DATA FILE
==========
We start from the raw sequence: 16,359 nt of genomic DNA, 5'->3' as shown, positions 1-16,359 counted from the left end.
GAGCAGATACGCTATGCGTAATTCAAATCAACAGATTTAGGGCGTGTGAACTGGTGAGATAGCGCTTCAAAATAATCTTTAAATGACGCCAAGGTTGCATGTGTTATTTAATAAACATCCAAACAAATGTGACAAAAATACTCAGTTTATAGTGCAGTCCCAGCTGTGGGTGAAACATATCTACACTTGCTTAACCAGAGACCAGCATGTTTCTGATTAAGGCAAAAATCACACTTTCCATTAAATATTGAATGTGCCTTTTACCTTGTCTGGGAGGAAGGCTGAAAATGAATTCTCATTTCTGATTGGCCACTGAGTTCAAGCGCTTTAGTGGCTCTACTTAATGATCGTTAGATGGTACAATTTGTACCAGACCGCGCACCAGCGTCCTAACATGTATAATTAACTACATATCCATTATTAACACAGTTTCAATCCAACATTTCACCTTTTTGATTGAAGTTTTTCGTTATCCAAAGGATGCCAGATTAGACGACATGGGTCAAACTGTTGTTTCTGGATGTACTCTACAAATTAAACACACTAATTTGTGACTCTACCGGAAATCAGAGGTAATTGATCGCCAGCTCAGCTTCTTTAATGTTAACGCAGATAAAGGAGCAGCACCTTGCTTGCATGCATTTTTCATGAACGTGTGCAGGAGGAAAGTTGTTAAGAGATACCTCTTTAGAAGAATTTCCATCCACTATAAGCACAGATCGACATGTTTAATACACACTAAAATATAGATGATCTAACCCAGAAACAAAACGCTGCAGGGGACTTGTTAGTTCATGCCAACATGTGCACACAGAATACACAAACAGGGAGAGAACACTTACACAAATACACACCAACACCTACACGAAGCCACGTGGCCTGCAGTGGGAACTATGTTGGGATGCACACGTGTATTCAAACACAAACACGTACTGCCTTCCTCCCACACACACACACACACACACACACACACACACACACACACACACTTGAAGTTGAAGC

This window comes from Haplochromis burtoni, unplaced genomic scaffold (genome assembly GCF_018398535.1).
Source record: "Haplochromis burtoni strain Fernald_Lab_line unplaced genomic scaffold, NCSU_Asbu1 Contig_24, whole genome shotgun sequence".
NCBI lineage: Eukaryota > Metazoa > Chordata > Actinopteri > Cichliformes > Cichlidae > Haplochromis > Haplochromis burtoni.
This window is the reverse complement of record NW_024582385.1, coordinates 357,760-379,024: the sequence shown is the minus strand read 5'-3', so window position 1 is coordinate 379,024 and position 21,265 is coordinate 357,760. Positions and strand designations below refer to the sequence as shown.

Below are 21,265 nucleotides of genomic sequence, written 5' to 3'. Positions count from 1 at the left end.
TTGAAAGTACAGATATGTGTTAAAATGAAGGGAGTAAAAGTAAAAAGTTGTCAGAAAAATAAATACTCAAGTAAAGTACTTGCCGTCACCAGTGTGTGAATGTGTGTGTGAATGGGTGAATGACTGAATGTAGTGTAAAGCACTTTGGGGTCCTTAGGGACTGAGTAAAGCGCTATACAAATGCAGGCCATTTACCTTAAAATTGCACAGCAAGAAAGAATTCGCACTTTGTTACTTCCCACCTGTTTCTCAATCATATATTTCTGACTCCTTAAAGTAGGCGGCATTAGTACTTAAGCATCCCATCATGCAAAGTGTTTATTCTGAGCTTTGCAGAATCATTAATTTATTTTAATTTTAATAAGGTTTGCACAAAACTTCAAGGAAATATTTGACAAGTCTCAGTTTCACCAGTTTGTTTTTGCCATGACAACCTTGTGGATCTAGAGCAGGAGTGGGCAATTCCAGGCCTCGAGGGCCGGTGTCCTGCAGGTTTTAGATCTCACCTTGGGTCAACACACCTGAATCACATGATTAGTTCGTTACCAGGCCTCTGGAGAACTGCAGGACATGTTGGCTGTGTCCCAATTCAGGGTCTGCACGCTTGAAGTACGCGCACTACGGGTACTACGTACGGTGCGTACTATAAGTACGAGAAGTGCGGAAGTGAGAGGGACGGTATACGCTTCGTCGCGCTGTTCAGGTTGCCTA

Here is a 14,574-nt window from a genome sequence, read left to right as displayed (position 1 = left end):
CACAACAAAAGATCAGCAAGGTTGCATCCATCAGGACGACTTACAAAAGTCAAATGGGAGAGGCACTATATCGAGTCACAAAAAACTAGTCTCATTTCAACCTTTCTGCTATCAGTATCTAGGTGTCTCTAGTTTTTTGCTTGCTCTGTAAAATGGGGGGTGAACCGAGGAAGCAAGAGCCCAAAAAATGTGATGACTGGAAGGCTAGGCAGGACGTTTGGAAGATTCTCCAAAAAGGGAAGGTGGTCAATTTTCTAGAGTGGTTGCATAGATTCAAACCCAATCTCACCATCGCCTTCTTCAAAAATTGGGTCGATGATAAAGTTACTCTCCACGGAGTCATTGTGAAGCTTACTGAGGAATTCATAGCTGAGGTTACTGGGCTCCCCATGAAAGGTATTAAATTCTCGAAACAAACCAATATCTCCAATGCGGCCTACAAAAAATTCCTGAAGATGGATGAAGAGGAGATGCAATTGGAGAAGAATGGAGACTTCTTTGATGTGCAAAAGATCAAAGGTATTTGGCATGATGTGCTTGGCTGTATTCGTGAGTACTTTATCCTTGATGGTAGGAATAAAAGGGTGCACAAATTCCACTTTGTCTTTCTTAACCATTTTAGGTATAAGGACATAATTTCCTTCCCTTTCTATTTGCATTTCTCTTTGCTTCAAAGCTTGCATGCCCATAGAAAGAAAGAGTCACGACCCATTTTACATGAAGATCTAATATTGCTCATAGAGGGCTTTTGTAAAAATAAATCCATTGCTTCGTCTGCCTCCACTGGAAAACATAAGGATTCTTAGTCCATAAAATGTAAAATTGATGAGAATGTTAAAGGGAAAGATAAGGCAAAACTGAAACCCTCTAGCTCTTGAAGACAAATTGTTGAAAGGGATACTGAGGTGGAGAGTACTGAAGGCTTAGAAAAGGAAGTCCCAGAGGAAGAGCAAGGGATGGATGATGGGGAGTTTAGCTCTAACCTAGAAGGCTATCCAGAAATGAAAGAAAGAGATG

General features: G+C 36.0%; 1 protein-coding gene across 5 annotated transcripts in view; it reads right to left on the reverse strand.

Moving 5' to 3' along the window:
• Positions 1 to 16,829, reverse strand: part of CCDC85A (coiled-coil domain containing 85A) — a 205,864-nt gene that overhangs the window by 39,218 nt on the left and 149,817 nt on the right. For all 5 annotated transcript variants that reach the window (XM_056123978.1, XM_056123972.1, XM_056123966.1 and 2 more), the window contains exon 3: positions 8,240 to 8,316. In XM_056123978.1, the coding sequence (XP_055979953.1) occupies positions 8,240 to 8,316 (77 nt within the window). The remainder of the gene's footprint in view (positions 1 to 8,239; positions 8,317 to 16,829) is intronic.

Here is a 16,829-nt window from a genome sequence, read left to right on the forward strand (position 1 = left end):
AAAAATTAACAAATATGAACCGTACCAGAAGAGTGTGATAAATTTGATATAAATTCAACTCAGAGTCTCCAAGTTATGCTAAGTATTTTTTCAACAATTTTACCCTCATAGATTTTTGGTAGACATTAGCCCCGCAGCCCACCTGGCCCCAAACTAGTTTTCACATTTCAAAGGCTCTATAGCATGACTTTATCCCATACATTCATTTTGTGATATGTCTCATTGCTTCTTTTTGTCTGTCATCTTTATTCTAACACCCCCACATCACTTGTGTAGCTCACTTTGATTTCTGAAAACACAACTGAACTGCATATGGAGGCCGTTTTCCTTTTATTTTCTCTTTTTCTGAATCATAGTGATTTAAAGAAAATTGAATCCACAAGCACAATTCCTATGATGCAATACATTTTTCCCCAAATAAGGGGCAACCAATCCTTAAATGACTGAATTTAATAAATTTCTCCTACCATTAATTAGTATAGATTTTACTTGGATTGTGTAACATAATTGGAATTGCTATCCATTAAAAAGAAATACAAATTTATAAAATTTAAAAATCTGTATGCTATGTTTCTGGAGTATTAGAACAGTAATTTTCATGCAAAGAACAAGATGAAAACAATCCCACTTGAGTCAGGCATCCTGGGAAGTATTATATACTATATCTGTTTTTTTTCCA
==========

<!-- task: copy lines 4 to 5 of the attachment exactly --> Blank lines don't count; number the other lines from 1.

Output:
Source record: "Haplochromis burtoni strain Fernald_Lab_line unplaced genomic scaffold, NCSU_Asbu1 Contig_24, whole genome shotgun sequence".
NCBI lineage: Eukaryota > Metazoa > Chordata > Actinopteri > Cichliformes > Cichlidae > Haplochromis > Haplochromis burtoni.